During the fighting, a Russian merchant ship was damaged by Eritrean gunfire after it was mistaken for a Yemeni naval vessel.[7]

Alleged foreign involvement and other motives for the attack[edit]

The Eritrean attack on the Hanish islands was said by Yemenis to be supported by Israel.[8] According to Yemeni sources, the Eritrean operation may have been directed by Israeli officers.[9] Sources close to the office of Yemeni President Ali Abdullah Saleh claimed that "several Israelis" had directed the operation, including a lieutenant-colonel named as Michael Duma. This claim was based on several coded messages in Hebrew allegedly intercepted by Yemeni intelligence.[7] Despite this, Yemen made no formal complaint to Israel.[10]

According to Steven Carol, in light of Yemeni military humiliation in the battle for Great Hanish island, the proposed allegation of Israeli involvement may have been nothing more than an attempt of Yemen to "save some face".[10]

In 1996, Brian Whitaker (1996) and Carol (2012) suggest that apart from the overt casus belli (that the war was initiated to establish facts on the ground), three other reasons had been proposed for the attack by the Eritreans on the island. The Yemeni opposition sources claimed that during 1994, Yemen received clandestine military assistance from Israel via the Eritreans, and the Eritreans took Hanish when Yemen failed to deliver the promised payments. Yemen's military claim, that it had intercepted radio messages in Hebrew and that "several Israelis" had helped to direct the Eritrean operation, led the Arab League to suggest that the real motive for the attack was that Israel intended to set up a base on the island. The third reason put forward was that there may be oil in the Red Sea and that the territorial rights to the seabed were the underlying reason for the war.[7][10]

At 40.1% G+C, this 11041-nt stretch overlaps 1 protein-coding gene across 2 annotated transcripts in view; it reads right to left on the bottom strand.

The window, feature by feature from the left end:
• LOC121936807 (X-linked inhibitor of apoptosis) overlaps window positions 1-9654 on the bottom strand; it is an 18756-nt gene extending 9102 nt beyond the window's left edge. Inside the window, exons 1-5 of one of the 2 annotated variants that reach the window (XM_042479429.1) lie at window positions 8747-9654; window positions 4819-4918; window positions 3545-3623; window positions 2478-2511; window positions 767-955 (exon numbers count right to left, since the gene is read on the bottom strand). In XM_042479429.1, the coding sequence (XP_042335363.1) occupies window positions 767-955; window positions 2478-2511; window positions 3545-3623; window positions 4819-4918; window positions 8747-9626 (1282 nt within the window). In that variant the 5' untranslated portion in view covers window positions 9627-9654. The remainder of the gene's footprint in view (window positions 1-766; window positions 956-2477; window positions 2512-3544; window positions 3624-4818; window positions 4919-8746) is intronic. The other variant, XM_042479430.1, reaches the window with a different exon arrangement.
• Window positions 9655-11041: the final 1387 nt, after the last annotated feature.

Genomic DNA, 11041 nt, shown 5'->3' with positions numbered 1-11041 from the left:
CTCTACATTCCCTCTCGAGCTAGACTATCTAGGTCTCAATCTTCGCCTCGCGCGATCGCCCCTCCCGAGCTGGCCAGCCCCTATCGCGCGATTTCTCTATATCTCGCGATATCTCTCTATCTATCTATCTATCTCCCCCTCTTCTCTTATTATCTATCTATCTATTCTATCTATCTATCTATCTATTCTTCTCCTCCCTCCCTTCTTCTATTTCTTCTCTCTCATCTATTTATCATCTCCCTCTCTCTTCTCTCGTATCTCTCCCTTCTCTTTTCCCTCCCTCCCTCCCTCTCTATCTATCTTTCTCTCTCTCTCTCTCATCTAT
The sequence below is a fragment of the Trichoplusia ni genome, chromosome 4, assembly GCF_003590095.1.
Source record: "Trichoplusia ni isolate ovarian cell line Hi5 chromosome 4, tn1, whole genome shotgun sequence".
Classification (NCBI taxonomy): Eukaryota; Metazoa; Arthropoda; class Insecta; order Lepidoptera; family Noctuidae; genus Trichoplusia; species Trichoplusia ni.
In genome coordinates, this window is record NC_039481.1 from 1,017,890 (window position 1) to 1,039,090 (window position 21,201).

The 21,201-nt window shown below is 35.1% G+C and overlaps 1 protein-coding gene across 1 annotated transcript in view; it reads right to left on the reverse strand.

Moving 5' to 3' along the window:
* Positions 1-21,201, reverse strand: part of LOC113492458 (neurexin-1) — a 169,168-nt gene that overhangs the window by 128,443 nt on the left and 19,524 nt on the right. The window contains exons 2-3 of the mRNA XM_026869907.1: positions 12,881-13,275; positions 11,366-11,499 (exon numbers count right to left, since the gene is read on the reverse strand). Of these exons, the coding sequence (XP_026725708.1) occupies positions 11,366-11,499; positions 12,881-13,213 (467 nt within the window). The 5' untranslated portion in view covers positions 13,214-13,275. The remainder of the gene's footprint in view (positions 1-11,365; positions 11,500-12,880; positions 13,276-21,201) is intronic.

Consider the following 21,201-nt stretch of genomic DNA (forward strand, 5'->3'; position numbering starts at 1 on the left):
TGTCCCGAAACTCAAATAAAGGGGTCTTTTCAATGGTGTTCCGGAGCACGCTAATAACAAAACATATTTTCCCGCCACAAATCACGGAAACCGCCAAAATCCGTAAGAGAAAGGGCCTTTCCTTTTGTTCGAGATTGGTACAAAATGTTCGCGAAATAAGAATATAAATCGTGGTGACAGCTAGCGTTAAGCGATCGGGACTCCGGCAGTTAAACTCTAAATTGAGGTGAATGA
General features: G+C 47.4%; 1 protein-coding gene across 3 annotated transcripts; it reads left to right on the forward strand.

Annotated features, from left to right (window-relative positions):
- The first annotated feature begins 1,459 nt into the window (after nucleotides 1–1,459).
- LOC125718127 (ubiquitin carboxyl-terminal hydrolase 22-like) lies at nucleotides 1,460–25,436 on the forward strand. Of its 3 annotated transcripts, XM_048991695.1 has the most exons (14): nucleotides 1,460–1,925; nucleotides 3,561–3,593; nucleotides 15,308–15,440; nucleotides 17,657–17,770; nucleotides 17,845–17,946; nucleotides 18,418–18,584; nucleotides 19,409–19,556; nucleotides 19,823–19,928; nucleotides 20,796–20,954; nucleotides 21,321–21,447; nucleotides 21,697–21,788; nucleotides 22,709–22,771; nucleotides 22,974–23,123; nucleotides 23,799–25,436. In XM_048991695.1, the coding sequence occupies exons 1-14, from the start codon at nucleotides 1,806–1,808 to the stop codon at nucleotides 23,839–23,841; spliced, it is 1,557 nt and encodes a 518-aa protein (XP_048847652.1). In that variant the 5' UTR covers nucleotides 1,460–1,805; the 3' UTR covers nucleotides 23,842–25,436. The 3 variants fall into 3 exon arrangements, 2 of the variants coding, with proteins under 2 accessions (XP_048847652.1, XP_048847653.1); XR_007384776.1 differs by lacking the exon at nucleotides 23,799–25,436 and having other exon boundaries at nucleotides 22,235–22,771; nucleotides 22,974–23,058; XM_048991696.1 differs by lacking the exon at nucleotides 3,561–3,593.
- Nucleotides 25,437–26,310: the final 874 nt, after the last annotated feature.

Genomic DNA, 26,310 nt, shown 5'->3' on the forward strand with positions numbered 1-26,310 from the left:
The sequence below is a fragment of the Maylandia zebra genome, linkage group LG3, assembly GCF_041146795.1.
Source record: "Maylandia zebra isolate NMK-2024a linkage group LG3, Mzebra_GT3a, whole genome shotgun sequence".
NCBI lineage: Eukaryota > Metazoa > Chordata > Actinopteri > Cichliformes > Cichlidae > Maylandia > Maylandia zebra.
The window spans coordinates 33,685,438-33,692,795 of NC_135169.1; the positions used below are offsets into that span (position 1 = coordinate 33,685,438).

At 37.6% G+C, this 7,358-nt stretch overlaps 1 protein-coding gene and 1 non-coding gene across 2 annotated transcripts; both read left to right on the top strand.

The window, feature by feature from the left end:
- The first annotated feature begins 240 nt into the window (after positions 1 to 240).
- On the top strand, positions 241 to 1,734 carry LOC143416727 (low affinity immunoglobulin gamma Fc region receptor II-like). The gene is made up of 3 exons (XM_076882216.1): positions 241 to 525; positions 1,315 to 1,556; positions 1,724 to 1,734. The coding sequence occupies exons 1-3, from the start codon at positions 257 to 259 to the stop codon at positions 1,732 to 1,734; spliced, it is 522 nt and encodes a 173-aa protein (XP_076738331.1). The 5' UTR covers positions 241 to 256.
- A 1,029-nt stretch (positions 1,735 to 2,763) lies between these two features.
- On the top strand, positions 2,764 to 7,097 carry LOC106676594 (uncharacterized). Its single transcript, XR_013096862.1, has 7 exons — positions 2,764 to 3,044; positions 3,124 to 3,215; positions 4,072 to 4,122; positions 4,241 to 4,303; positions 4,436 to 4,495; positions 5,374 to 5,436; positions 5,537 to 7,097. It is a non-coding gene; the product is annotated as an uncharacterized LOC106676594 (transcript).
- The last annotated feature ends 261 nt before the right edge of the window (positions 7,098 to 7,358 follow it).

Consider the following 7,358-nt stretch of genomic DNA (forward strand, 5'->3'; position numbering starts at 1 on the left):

Arbitration[edit]

As no resolution to the problem could be reached in bilateral talks, the status of the archipelago was placed in front of the Permanent Court of Arbitration in The Hague in the Netherlands.[11] The Permanent Court of Arbitration determined that most of the archipelago belonged to Yemen, while Eritrea was to retain the right to fish the waters around all the islands and sovereignty over some small islands close to Eritrea.[1][10]

The islands, islet, rocks, and low-tide elevations of the Zuqar-Hanish group, including, but not limited to, Three Foot Rock, Parkin Rock, Rocky Islets, Pin Rock, Suyul Hanish, Mid Islet, Double Peak Island, Round Island, North Round Island, Quoin Island (13°43'N, 42°48'E), Chor Rock, Greater Hanish, Peaky Islet, Mushajirah, Addar Ail Islets, Haycock Island (13°47'N, 42°47'E; not to be confused with the Haycock Islands to the southwest of Greater Hanish), Low Island (13°52'N, 42°49'E) including the unnamed islets and rocks close north, east and south, Lesser Hanish including the unnamed islets and rocks close north east, Tongue Island and the unnamed islet close south, Near Island and the unnamed islet close south east, Shark Island, Jabal Zuquar Island, High Island, and the Abu Ali Islands (including Quoin Island (14°05'N, 42°49'E) and Pile Island) are subject to the territorial sovereignty of Yemen;

— CHAPTER XI – Disposition.[12]

On 1 November 1998 "Yemeni Defence Minister Mohammad Diefallah Mohammad raised his country's flag over the island of Greater Hanish as Yemeni army and navy troops took up positions on it. At the same time, Eritrean troops departed on board a helicopter and a naval vessel".[13]

Notes[edit]

  1. ^ Other names for the conflict:

References[edit]

Carol, Steven (2012), From Jerusalem to the Lion of Judah and Beyond: Israel's Foreign Policy in East Africa, iUniverse, p. 363, ISBN 978-1-4697-6129-9 

Further reading[edit]

External links[edit]